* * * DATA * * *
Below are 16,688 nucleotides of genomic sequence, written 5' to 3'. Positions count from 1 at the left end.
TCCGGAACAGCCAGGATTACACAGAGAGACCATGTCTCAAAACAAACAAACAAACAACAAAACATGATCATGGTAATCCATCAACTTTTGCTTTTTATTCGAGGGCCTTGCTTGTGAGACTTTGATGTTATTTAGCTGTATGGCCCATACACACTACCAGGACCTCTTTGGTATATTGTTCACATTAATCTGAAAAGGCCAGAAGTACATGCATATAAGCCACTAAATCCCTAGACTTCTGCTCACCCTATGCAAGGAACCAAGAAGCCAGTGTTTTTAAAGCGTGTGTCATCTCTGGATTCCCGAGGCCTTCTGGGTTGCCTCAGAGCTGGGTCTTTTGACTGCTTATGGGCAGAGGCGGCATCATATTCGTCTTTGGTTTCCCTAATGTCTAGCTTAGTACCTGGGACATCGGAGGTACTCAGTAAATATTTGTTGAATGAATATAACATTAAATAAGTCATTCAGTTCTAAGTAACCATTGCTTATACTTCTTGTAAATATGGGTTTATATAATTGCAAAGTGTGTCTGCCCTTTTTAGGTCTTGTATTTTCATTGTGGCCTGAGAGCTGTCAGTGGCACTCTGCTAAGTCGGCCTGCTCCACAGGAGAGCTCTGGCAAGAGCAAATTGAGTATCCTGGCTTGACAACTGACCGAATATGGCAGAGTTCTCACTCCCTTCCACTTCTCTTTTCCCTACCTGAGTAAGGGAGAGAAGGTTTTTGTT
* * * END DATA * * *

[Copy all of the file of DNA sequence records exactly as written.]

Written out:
Below are 16,688 nucleotides of genomic sequence, written 5' to 3'. Positions count from 1 at the left end.
TCCGGAACAGCCAGGATTACACAGAGAGACCATGTCTCAAAACAAACAAACAAACAACAAAACATGATCATGGTAATCCATCAACTTTTGCTTTTTATTCGAGGGCCTTGCTTGTGAGACTTTGATGTTATTTAGCTGTATGGCCCATACACACTACCAGGACCTCTTTGGTATATTGTTCACATTAATCTGAAAAGGCCAGAAGTACATGCATATAAGCCACTAAATCCCTAGACTTCTGCTCACCCTATGCAAGGAACCAAGAAGCCAGTGTTTTTAAAGCGTGTGTCATCTCTGGATTCCCGAGGCCTTCTGGGTTGCCTCAGAGCTGGGTCTTTTGACTGCTTATGGGCAGAGGCGGCATCATATTCGTCTTTGGTTTCCCTAATGTCTAGCTTAGTACCTGGGACATCGGAGGTACTCAGTAAATATTTGTTGAATGAATATAACATTAAATAAGTCATTCAGTTCTAAGTAACCATTGCTTATACTTCTTGTAAATATGGGTTTATATAATTGCAAAGTGTGTCTGCCCTTTTTAGGTCTTGTATTTTCATTGTGGCCTGAGAGCTGTCAGTGGCACTCTGCTAAGTCGGCCTGCTCCACAGGAGAGCTCTGGCAAGAGCAAATTGAGTATCCTGGCTTGACAACTGACCGAATATGGCAGAGTTCTCACTCCCTTCCACTTCTCTTTTCCCTACCTGAGTAAGGGAGAGAAGGTTTTTGTT